1

Say you have a large table with tens of millions of rows.

You want to UPDATE large_table SET col=value WHERE col=other_value... but col is not indexed and an EXPLAIN shows that this query will perform a seq scan over the whole table.

What is the lock behaviour here? According to most accounts Postgres only locks the affected rows of an UPDATE query and does not have lock escalation. So does it search for the rows to update first, then only lock the found rows? It seems like there would potentially be problems of other queries updating rows concurrently in that case though. Does it lock each row "as it finds them" i.e. locking rows progressively as it goes through the seq scan?

So I think the best case here is it locks rows as it finds them, and the affected rows (only) will be locked for up to as long as the UPDATE query takes to complete.

But I am worried that this query could instead end up blocking all writes to the table until it completes.

I have read this: https://habr.com/en/company/postgrespro/blog/503008/ and I think the worst case will not happen, but here https://blog.heroku.com/curious-case-table-locking-update-query is a possibly inaccurate representation of similar info that gives me some doubts.

The application only uses SELECT, SELECT FOR UPDATE and UPDATE queries (i.e. no other explicit locks taken apart from those). The table has foreign keys to other tables, and other tables have foreign key to this table.

We're on Postgres 11.

2

For the discussion, let's assume your execution plan looks like

        QUERY PLAN        
--------------------------
 Update on mytab
   ->  Seq Scan on mytab
         Filter: (id = 1)

I also assume that you are using the default READ COMMITTED isolation level.

Then PostgreSQL will sequentially read to the table.

Whenever it finds a row that matches the filter, that row will be locked and updated.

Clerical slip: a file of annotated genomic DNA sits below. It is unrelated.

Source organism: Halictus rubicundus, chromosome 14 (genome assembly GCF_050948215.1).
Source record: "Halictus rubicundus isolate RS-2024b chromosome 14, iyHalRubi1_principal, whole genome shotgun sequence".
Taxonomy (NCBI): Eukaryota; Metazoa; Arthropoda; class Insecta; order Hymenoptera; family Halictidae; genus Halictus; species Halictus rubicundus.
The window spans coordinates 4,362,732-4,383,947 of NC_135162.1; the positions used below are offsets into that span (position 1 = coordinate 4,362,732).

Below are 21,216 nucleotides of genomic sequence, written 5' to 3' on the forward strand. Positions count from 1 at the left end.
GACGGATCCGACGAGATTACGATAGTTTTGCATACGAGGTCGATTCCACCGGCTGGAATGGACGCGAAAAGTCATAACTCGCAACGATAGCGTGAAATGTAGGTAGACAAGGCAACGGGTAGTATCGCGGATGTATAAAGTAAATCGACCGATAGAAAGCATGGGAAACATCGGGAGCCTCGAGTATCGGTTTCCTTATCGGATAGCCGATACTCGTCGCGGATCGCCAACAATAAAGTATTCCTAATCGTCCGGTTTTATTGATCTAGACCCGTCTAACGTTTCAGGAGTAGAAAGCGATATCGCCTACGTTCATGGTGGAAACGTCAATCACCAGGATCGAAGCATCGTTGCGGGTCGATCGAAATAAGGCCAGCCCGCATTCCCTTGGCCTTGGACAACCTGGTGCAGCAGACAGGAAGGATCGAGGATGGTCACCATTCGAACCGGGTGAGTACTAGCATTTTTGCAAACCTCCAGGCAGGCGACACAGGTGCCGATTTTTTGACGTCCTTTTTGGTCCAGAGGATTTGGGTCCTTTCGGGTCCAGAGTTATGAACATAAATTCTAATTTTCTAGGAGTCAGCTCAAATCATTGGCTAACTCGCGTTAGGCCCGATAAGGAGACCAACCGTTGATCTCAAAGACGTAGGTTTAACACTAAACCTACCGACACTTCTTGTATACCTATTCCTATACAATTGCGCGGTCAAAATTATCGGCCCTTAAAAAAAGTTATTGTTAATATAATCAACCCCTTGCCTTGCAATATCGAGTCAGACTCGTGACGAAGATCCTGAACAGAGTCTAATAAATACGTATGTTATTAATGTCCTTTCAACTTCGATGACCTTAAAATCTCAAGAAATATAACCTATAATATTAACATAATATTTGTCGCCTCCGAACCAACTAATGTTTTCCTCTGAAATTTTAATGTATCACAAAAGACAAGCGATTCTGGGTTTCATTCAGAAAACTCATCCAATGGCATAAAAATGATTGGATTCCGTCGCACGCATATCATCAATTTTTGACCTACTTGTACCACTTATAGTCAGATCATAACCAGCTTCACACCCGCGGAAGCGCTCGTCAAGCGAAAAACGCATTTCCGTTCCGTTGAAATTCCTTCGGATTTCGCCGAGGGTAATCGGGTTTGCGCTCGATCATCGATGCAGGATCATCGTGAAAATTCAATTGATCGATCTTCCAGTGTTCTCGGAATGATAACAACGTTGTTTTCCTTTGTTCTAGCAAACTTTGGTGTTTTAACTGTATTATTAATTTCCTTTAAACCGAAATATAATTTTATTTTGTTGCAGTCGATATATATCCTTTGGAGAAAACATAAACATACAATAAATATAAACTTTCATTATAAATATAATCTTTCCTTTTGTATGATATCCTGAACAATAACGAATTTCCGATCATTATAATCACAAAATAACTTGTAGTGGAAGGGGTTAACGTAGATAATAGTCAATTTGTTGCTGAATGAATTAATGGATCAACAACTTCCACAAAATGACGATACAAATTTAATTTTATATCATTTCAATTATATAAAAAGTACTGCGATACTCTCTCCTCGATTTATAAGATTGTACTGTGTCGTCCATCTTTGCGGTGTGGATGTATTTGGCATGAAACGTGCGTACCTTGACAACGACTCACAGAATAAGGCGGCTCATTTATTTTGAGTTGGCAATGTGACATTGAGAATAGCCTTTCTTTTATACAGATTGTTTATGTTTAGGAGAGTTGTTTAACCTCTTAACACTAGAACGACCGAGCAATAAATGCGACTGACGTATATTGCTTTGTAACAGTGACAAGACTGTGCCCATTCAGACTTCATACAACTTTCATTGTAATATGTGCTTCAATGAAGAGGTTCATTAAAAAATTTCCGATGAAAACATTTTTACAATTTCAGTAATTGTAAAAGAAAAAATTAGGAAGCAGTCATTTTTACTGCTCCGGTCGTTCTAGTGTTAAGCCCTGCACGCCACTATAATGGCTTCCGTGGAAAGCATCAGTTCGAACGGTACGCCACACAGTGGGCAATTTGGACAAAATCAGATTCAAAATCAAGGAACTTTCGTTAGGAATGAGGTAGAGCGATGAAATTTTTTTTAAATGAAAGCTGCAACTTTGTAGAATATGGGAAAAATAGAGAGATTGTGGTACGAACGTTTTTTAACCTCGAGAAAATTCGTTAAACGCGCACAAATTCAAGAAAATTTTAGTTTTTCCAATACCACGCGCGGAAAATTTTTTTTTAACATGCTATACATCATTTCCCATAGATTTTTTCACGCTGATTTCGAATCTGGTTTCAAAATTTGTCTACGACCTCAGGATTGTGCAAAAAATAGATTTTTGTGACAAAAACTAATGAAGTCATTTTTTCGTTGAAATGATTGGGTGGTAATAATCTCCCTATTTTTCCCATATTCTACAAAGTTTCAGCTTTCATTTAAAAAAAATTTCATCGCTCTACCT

If locking a row is blocked by a concurrent query, PostgreSQL waits until the lock goes away. Then it re-evaluates the filter condition and either moves on (if the condition no longer applies on account of a concurrent modification) or it locks and updates the modified row.

See the documentation:

UPDATE, DELETE, SELECT FOR UPDATE, and SELECT FOR SHARE commands behave the same as SELECT in terms of searching for target rows: they will only find target rows that were committed as of the command start time. However, such a target row might have already been updated (or deleted or locked) by another concurrent transaction by the time it is found. In this case, the would-be updater will wait for the first updating transaction to commit or roll back (if it is still in progress). If the first updater rolls back, then its effects are negated and the second updater can proceed with updating the originally found row. If the first updater commits, the second updater will ignore the row if the first updater deleted it, otherwise it will attempt to apply its operation to the updated version of the row. The search condition of the command (the WHERE clause) is re-evaluated to see if the updated version of the row still matches the search condition. If so, the second updater proceeds with its operation using the updated version of the row.

In particular, it is possible that two UPDATE statements that each modify several rows deadlock with each other, since they acquire locks as the proceed and locks are always held until the end of the transaction.

  • "Whenever it finds a row that matches the filter, that row will be locked and updated." are they unlocked as soon as they are updated? so even if the overall UPDATE query takes several minutes to run there are no long-held row locks? – Anentropic Oct 28 '20 at 11:23
  • All locks are held until the transaction ends, so at least until the statement ends. That's why I wrote that final sentence about deadlocks (that I now extended). – Laurenz Albe Oct 28 '20 at 11:29
  • great thanks, all is clear now :) – Anentropic Oct 28 '20 at 11:33

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